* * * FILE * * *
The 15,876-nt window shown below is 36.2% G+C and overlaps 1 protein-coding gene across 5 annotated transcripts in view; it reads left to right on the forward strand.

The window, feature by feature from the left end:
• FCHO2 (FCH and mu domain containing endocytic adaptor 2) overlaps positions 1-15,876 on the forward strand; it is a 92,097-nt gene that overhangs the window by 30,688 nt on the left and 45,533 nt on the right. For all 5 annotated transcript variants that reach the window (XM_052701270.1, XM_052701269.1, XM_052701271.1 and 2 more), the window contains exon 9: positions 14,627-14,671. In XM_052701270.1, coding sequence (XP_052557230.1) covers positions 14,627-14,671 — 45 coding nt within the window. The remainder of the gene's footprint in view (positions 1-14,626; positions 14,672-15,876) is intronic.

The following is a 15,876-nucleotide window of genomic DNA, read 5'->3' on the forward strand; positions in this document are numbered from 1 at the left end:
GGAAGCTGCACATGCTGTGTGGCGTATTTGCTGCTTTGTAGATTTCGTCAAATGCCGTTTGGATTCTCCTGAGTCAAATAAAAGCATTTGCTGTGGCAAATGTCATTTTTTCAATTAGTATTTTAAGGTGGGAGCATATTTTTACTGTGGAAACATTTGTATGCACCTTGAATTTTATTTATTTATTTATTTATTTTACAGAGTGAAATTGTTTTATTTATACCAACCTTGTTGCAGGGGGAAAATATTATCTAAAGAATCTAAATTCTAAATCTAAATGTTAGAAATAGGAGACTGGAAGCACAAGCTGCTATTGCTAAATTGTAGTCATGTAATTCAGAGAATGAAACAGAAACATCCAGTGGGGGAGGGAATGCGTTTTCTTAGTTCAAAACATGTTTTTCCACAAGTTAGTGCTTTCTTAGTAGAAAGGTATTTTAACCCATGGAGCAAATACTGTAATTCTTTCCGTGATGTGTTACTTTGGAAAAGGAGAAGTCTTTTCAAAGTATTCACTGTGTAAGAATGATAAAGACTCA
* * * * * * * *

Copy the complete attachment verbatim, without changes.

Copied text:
The 15,876-nt window shown below is 36.2% G+C and overlaps 1 protein-coding gene across 5 annotated transcripts in view; it reads left to right on the forward strand.

The window, feature by feature from the left end:
• FCHO2 (FCH and mu domain containing endocytic adaptor 2) overlaps positions 1-15,876 on the forward strand; it is a 92,097-nt gene that overhangs the window by 30,688 nt on the left and 45,533 nt on the right. For all 5 annotated transcript variants that reach the window (XM_052701270.1, XM_052701269.1, XM_052701271.1 and 2 more), the window contains exon 9: positions 14,627-14,671. In XM_052701270.1, coding sequence (XP_052557230.1) covers positions 14,627-14,671 — 45 coding nt within the window. The remainder of the gene's footprint in view (positions 1-14,626; positions 14,672-15,876) is intronic.

The following is a 15,876-nucleotide window of genomic DNA, read 5'->3' on the forward strand; positions in this document are numbered from 1 at the left end:
GGAAGCTGCACATGCTGTGTGGCGTATTTGCTGCTTTGTAGATTTCGTCAAATGCCGTTTGGATTCTCCTGAGTCAAATAAAAGCATTTGCTGTGGCAAATGTCATTTTTTCAATTAGTATTTTAAGGTGGGAGCATATTTTTACTGTGGAAACATTTGTATGCACCTTGAATTTTATTTATTTATTTATTTATTTTACAGAGTGAAATTGTTTTATTTATACCAACCTTGTTGCAGGGGGAAAATATTATCTAAAGAATCTAAATTCTAAATCTAAATGTTAGAAATAGGAGACTGGAAGCACAAGCTGCTATTGCTAAATTGTAGTCATGTAATTCAGAGAATGAAACAGAAACATCCAGTGGGGGAGGGAATGCGTTTTCTTAGTTCAAAACATGTTTTTCCACAAGTTAGTGCTTTCTTAGTAGAAAGGTATTTTAACCCATGGAGCAAATACTGTAATTCTTTCCGTGATGTGTTACTTTGGAAAAGGAGAAGTCTTTTCAAAGTATTCACTGTGTAAGAATGATAAAGACTCA